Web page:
Le 2015-03-30 10:28, Nicolas Boulay a ÃcritÂ:
Beside that, there is
always a missing mode or feature, so cpu must then be used. I think
that a kind of specialised (one cycle) instructions are prefered, even
with it's own "power domain".
"one cycle" is not really possible with modern ultra-pipelined CPU.
"one instruction" can be done if it is sufficiently generic (let's
keep it RISC) and small. For other purposes, the choice of interface
depends indeed on the size of the dataset. In your example of AES,
it fits well into fixed blocks of 256 bits and it can be a pretty
intensively used feature so it makes sense for Intel to add it,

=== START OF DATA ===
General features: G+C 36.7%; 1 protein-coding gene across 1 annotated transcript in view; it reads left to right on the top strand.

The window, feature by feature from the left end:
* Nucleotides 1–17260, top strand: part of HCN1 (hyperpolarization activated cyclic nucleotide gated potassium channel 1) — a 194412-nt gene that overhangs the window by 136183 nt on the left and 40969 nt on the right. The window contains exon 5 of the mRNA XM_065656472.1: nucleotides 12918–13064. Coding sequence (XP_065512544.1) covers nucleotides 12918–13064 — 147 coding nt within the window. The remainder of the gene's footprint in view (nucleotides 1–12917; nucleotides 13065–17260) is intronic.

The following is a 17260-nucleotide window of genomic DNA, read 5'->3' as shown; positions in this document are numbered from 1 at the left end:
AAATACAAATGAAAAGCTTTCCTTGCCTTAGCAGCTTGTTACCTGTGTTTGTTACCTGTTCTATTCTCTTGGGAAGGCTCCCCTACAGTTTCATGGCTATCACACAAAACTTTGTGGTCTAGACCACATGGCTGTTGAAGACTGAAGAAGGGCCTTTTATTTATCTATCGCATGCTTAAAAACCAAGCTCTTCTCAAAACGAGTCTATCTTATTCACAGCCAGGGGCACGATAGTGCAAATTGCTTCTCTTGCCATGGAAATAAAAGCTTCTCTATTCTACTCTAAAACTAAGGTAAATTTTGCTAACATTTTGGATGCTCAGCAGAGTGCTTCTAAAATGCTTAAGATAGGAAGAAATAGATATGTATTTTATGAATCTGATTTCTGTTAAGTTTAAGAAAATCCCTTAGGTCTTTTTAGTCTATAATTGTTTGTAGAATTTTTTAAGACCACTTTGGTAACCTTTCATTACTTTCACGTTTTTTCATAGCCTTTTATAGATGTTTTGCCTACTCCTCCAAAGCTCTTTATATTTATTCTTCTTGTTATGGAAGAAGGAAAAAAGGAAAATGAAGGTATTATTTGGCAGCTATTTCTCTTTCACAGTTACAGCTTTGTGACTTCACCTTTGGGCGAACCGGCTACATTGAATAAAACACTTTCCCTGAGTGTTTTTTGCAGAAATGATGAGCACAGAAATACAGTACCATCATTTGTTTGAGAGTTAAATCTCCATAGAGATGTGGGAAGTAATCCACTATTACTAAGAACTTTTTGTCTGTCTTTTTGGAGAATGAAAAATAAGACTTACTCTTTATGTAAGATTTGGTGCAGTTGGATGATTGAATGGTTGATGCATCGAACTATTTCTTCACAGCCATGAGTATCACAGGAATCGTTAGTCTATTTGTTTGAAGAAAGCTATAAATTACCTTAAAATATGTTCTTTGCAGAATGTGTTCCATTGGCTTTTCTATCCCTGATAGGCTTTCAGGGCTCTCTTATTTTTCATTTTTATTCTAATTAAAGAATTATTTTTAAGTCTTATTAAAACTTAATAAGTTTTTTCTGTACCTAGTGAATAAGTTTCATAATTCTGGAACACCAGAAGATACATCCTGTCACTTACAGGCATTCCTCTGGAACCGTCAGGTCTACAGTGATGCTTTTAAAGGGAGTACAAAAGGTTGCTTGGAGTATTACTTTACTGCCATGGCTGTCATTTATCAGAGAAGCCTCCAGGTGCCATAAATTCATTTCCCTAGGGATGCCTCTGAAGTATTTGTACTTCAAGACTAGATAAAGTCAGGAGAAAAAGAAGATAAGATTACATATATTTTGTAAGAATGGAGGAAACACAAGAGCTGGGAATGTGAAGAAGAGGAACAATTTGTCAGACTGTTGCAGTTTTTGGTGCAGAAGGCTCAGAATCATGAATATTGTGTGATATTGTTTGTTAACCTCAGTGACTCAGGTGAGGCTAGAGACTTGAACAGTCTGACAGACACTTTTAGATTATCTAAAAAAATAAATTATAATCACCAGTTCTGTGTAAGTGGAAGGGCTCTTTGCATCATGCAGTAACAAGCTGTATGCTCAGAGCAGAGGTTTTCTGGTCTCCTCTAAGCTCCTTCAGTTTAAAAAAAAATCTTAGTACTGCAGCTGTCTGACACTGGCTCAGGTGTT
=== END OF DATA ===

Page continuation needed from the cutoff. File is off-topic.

as well as other features like CRC32 and RNG.
For more complex operations, there is the big old hairy complex problem
of interruptions, errors and restart. AES, CRC and RNG don't throw
Other "complex accelerators" might encounter problems,
for example TCP/IP.
Writing this reminds me that I had examined such a system, indeed !
Short version : a handled game console fits most of the criteria I listed above
Â- small, so relatively inexpensive,
Â- graphics require tons of computations, we can hack accelerators too,
Â- low-power, real-time, embedded design
Â- has a "kernel" side and runs third-party "applications" (games)
I don't say we should start a gaming company. I mean :
this is the kind of realistic target system that could
both prove the points we make with F-CPU (freedom etc.)
AND test our designs against.